Boston — Pat Harris, slim, attired in a couturier-fashioned, form-fitting jump suit enhanced by a crisp, modish hair style, her face adorned in a touch of makeup to give it the "natural" look, scrambles up three flights of stairs in a tired, faded, red-brick building in a far corner of the campus, flops into her chair, flips off her shoes, and relaxes in her stocking feet.
Now comfortable and "at home," Mrs. Harris -- a recruiter for Shaw University in Raleigh, N.C., founded in 1865 to educate former slaves -- whispers:
"It is hard to sell a black college to anybody, especially to kids or to prospective donors indoctrinated with the 'bad mouth' on black colleges. They are told black colleges do not offer quality education."
A graduate of Shaw -- after two years at another college and "only after my husband convinced me I should come here" -- Harris arranged with a Boston minister, the Rev. Thomas Payne, and a community education outreach worker, Janice Withrow, to have a busload of 42 Boston high school students tour the Shaw campus in mid-February.
As part of the same trip, the Boston students visited predominantly black North Carolina Central University (NCCU), a public college in Durham, N.C. NCCU is a prospering campus of nearly 5,000 students, more than three times the size of Shaw.
Shaw and NCCU were among 14 black college campuses the Boston students visited in an eight-day bus rush through four states and Washington, D.C. They compared what they saw with what they know about the 67 colleges spread through the Boston area.
In an interview, NCCU chancellor Albert N. Whiting expressed apprehensions that desegration suits could make schools like his an "endangered" species.
Public black colleges face the challenge of a US District Court ruling that they are as obligated to desegregate as are white public colleges in the 17 states that once enforced segregation in education.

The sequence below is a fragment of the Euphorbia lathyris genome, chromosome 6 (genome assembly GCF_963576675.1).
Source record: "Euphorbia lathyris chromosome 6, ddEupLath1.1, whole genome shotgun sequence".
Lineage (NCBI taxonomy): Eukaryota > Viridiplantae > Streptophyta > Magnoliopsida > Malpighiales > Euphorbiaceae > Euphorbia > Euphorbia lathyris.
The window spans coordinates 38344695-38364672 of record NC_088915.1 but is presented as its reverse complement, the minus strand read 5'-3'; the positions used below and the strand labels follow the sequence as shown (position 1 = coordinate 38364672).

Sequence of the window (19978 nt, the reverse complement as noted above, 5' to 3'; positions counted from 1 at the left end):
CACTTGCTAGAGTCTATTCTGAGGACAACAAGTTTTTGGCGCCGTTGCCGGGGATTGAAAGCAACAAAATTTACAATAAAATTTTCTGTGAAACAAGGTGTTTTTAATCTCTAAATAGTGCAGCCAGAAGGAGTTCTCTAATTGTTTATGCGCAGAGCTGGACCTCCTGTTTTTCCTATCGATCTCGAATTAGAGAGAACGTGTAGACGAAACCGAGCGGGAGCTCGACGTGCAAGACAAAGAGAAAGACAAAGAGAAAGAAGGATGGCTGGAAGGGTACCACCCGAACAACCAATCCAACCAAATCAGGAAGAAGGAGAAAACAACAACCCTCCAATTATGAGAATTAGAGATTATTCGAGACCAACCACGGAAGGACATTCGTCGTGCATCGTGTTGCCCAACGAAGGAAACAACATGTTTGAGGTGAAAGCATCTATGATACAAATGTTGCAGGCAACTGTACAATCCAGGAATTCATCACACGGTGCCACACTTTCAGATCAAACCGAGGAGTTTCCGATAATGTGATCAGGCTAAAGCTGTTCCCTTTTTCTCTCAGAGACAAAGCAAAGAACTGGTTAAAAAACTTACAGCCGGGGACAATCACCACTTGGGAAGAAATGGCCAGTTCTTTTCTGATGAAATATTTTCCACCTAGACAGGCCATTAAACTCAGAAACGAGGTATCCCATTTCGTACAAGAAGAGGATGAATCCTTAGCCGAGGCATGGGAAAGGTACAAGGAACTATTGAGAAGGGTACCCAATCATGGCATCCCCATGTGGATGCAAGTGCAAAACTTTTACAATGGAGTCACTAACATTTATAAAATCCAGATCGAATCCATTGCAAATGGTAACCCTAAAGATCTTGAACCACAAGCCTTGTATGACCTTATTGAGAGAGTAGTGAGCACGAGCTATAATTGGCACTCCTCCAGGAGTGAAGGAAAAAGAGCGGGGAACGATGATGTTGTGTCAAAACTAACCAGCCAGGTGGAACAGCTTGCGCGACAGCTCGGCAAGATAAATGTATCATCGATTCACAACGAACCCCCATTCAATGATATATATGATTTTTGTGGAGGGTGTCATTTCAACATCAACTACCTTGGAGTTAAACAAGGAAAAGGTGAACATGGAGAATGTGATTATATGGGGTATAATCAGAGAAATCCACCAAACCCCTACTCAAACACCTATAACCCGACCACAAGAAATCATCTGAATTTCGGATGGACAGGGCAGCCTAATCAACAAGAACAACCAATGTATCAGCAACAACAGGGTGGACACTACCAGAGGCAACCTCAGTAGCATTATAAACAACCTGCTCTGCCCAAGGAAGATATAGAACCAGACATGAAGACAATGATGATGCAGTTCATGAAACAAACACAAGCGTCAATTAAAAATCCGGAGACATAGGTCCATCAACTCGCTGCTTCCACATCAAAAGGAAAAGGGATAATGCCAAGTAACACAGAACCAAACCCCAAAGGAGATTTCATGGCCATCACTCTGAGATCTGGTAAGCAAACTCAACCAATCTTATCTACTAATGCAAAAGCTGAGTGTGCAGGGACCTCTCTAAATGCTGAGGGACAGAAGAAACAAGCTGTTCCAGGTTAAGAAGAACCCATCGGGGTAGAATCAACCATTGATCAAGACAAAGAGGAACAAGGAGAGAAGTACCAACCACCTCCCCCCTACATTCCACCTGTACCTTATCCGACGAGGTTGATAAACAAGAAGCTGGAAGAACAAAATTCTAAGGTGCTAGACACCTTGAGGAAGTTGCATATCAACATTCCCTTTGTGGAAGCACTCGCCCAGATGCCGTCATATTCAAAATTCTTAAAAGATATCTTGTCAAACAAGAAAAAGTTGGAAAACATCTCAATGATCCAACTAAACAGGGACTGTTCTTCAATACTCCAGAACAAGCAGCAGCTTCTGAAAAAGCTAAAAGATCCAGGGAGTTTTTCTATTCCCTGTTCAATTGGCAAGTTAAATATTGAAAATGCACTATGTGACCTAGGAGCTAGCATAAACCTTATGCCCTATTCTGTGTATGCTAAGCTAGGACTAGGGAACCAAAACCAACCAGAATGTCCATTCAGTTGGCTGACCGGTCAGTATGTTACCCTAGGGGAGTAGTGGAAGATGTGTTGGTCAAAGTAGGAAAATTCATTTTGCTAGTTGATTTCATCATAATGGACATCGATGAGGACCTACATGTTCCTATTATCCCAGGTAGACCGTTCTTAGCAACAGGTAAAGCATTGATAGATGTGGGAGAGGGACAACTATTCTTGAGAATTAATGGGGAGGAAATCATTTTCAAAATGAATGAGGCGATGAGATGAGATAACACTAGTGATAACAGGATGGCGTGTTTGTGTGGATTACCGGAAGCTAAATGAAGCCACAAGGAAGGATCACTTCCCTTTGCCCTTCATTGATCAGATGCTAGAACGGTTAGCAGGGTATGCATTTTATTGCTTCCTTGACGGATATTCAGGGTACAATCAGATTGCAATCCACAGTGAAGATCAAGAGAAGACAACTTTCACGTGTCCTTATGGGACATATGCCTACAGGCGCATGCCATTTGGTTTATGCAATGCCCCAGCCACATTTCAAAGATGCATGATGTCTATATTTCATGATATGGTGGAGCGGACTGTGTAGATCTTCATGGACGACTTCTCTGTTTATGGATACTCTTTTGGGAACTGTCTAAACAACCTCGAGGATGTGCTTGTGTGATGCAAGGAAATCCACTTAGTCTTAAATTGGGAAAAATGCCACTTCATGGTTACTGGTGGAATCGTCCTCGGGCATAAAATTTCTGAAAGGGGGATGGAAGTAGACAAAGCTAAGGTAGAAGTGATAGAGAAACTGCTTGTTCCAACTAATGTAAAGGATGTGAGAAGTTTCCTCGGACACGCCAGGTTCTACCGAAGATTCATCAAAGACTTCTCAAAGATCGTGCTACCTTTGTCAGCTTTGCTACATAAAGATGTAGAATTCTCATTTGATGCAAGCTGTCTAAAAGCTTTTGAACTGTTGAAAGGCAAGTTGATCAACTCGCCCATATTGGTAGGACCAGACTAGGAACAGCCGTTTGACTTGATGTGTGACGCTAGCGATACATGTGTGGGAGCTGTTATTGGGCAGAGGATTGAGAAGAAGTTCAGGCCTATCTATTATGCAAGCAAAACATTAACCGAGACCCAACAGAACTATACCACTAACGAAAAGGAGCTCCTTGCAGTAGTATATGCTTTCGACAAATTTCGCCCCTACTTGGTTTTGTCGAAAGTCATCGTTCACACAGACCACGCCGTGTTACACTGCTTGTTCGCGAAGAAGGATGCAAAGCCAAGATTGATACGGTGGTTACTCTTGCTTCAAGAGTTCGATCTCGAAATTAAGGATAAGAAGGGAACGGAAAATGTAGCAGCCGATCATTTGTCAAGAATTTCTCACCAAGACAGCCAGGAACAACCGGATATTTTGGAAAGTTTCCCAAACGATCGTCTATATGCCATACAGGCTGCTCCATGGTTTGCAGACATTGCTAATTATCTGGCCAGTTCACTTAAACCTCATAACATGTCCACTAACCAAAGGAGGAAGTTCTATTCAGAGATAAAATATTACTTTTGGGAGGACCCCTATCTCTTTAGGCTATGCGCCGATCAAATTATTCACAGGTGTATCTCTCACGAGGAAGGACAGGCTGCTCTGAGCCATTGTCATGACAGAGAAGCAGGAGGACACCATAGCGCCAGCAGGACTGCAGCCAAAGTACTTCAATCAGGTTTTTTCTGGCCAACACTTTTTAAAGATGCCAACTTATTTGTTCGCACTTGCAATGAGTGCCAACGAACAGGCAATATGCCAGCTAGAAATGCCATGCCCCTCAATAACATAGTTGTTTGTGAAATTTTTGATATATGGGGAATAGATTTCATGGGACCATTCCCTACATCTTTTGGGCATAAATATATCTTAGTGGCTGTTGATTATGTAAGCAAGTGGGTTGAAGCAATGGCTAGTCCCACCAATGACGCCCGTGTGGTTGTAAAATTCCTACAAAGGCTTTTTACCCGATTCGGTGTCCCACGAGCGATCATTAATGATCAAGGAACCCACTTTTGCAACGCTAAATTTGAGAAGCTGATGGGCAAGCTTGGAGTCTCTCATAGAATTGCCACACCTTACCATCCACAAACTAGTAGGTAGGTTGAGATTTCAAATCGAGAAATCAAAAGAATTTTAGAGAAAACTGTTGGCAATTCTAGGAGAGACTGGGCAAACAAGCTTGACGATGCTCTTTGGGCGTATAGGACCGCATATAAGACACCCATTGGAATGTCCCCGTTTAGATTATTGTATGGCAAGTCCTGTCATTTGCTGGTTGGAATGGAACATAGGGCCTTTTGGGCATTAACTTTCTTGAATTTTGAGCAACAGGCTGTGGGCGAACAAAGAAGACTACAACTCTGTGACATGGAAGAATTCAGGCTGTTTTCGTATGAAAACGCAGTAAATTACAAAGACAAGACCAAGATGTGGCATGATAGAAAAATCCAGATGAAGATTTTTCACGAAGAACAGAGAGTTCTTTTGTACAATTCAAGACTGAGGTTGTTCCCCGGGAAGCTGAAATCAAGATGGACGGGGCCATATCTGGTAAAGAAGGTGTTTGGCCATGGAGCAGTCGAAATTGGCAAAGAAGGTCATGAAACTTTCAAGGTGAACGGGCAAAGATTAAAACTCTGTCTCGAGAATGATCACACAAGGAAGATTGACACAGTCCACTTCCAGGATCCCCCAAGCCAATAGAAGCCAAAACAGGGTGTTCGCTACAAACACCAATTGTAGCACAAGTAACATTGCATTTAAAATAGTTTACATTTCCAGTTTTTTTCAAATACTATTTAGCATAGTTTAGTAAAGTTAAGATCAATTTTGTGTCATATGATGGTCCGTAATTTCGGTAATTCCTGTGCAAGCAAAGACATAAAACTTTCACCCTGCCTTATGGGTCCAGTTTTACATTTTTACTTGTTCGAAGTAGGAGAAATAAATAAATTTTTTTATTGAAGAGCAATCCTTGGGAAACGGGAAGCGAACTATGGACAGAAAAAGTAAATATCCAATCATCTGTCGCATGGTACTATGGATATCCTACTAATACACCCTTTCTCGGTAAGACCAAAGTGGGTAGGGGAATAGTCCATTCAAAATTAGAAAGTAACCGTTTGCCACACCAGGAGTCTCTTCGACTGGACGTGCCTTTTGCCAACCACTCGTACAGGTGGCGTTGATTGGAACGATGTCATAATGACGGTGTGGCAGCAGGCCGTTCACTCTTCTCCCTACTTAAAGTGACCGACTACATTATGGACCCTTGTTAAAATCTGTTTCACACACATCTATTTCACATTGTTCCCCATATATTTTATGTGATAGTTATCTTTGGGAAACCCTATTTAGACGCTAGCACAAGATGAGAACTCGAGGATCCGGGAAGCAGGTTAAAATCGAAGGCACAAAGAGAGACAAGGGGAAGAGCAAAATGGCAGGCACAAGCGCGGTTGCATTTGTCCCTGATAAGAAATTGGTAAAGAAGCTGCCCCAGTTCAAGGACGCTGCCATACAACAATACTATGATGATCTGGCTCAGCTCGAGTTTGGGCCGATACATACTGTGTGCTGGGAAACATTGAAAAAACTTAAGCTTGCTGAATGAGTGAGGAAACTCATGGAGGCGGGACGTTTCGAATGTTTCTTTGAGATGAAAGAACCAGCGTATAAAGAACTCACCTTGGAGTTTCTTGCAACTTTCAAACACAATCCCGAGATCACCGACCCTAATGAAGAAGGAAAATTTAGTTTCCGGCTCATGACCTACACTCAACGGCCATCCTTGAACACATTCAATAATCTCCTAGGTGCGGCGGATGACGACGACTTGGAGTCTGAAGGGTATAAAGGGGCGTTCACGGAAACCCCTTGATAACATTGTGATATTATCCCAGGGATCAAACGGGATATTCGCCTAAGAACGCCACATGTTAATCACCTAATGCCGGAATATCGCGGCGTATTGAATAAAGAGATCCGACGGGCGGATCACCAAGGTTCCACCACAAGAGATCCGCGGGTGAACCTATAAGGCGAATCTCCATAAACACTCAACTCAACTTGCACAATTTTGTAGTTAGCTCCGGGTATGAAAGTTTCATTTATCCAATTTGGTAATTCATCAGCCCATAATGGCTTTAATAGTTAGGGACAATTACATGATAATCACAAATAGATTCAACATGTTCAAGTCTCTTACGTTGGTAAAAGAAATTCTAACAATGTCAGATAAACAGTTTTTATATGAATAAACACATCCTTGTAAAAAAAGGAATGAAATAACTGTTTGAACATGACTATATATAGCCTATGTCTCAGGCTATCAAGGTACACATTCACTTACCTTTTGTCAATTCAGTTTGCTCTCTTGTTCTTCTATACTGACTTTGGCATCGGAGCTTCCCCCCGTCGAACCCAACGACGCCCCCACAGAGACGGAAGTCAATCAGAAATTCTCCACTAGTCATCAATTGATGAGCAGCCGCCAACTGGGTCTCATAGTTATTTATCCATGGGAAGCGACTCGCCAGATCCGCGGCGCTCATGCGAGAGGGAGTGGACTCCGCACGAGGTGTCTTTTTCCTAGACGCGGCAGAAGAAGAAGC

Many Southern blacks, especially alumni of these colleges, fear "white takeovers" that will destroy their black educational roots. Although North Carolina Central and Shaw are fully-accredited institutions, they both suffer the typical ailments of most black colleges, public and private:
* Students unprepared financially and academically to go to college.
* Aging, unpainted, and unattractive facilities -- with a few new structures sprinkled in.
* Overworked and underpaid faculty members, many of whom do not hold doctoral degrees.
* Administrators overburdened with the trials of raising funds, appeasing disgruntled students and faculty, and appealing to foundations and government agencies for desperately needed help.
Private black colleges are especially strapped for a consistent flow of funds. Their most generous donors -- private foundations and white philanthropists -- are cutting back on their gifts. Most of these colleges have little or no endowment cushion.
Through alumni, the United Negro College Fund (UNCF), and the private sector, especially at the local level, they hope to tap adequate sources of operating funds -- as well as for special and capital funds.